' 7. Apparatus forming foamed polymeric structures from expandable polymeric material by the use of steam comprising four endless 'beltsarranged adjacent each other to form a hollow open ended parallelepiped shaped molding space which is substantially rectangular in cross sec tion having continuously moveable sides, means, for con- 'tinuously charging expandable polymeric material into said molding space at a first end thereof, and means fixed in said space at said first end for continuously injecting steam into said space so as to heatsaid expandable polymeric material to cause expansion thereof into. a light -weight mass of foamed polymeric material having a closed cellular structure with a shape which in cross secmeric material through said space, said steam probes tion substantially corresponds to the rectangular shape presented by said molding space, said means for injecting steam into said molding space including steam probes extending in a direction generally parallel to the direction of travel of said expandable polymeric material through said space, and said steam probes being in the shape of elongated tubes having holes in the sides thereof for transmitting steam into said space and said probes also having a thin coating of polytetrafiuoroethylene thereon which reduces the'friction between said expandable polymeric foamed polymeric material having a closed'cellular structure with a shape which'in cross sectional area substantially corresponds with the substantially rectangular cross 1 section of said molding space, said means for injecting steam into said molding cavity including elongated hollow steam probes having holes through the sides thereof for transmitting steam into said space, said probes extending in adirection generally parallel to the direction of travel of said expandable polymeric material throughsaid space, said probes also having sides which are taperedto a'point so as to provide a decreasing probe surface area to said'expandable polymeric material as said polymeric material expands and is thereby continuously transported by cavity wall cooperation away from said probes.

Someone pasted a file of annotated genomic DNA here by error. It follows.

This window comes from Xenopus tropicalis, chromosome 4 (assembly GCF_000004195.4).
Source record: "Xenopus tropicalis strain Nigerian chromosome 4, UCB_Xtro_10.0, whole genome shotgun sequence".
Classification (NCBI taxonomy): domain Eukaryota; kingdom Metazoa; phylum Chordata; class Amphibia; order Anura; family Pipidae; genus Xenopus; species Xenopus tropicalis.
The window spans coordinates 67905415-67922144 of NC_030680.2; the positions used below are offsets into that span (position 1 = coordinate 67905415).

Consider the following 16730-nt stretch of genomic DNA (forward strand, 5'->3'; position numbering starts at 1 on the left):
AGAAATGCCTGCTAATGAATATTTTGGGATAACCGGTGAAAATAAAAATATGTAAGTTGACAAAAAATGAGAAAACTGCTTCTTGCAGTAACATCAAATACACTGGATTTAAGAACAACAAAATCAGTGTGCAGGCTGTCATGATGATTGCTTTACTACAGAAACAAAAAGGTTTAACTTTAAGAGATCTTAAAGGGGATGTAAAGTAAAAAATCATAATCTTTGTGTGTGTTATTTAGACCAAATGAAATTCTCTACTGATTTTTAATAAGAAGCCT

9. Apparatus forming foamed polymeric structures from expandable polymeric material by the use of steam comprising endless belts arranged to form an open-ended molding space having four continuously. movable sides, means for continuously charging said expandable polymericmaterial into said molding space at a first end thereof, means for continuously injecting steam into said space so as to heat said expandable polymeric material to cause expansion thereof into the shape of said molding space, said means for continuously injecting steam comprisinga plurality of probes fixed in said space at said first end and extending in a direction generally parallel to the direction of travel 'of said expandable polymeric material through said space, and means for continuously removing expanded polymeric materialas a shaped massfrom said moldingspace.